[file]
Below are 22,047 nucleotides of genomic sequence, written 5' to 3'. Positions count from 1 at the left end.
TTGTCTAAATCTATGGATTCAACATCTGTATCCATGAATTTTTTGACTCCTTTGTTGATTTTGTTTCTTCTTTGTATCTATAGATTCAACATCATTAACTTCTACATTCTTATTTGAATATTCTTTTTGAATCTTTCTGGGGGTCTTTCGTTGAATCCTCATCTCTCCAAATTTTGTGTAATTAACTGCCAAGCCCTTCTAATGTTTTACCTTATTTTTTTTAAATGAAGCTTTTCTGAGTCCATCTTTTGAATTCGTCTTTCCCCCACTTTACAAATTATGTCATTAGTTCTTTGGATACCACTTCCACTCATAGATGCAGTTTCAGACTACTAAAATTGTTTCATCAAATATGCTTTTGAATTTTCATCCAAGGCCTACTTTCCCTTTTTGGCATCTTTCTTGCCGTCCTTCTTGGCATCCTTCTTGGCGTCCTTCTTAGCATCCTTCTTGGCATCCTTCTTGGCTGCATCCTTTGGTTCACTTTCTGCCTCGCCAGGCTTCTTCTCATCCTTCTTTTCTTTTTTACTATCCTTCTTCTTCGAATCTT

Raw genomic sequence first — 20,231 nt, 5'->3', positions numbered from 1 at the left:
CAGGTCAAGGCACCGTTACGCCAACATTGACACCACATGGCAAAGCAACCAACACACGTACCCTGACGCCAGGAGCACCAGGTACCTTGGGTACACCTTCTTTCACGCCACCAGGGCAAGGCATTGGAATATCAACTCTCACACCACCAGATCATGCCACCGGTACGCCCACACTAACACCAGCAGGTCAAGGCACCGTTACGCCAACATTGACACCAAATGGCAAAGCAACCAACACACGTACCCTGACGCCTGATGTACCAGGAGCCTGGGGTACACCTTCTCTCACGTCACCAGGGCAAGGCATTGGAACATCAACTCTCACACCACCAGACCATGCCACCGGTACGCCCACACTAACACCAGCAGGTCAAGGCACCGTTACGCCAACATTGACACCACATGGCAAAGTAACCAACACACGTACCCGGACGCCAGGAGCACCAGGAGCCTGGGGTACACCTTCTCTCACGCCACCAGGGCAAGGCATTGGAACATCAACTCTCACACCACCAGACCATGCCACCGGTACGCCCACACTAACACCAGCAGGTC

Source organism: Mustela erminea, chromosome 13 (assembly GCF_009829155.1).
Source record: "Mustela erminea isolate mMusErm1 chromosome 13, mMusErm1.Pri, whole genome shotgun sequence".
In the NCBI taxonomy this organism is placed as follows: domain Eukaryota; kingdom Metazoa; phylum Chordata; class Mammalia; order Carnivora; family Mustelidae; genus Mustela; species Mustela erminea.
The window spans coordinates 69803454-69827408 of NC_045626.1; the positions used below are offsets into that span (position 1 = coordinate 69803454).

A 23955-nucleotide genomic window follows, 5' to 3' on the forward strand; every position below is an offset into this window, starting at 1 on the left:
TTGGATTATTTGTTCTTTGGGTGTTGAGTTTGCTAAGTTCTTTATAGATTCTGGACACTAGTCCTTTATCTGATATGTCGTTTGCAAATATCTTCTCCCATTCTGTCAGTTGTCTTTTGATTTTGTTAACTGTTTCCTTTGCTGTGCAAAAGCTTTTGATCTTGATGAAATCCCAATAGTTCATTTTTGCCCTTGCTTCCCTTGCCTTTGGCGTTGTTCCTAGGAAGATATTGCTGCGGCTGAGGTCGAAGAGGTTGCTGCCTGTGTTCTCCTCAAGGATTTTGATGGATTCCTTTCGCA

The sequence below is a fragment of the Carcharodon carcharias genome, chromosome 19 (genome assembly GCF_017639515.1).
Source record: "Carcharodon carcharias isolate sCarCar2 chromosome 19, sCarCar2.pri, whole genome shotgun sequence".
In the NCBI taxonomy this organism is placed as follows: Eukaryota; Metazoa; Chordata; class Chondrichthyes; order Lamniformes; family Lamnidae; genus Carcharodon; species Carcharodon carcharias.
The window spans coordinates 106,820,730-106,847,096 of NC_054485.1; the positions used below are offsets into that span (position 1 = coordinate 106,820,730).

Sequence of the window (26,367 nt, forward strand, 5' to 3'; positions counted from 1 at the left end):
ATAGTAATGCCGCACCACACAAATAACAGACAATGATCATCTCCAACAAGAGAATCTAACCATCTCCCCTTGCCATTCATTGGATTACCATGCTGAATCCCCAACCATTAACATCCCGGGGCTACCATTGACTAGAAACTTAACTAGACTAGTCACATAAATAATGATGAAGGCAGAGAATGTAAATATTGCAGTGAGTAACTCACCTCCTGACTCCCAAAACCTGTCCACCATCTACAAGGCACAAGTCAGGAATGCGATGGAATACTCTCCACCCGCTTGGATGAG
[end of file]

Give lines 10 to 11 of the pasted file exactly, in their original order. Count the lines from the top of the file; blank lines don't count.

TTGGATTATTTGTTCTTTGGGTGTTGAGTTTGCTAAGTTCTTTATAGATTCTGGACACTAGTCCTTTATCTGATATGTCGTTTGCAAATATCTTCTCCCATTCTGTCAGTTGTCTTTTGATTTTGTTAACTGTTTCCTTTGCTGTGCAAAAGCTTTTGATCTTGATGAAATCCCAATAGTTCATTTTTGCCCTTGCTTCCCTTGCCTTTGGCGTTGTTCCTAGGAAGATATTGCTGCGGCTGAGGTCGAAGAGGTTGCTGCCTGTGTTCTCCTCAAGGATTTTGATGGATTCCTTTCGCA

The sequence below is a fragment of the Carcharodon carcharias genome, chromosome 19 (genome assembly GCF_017639515.1).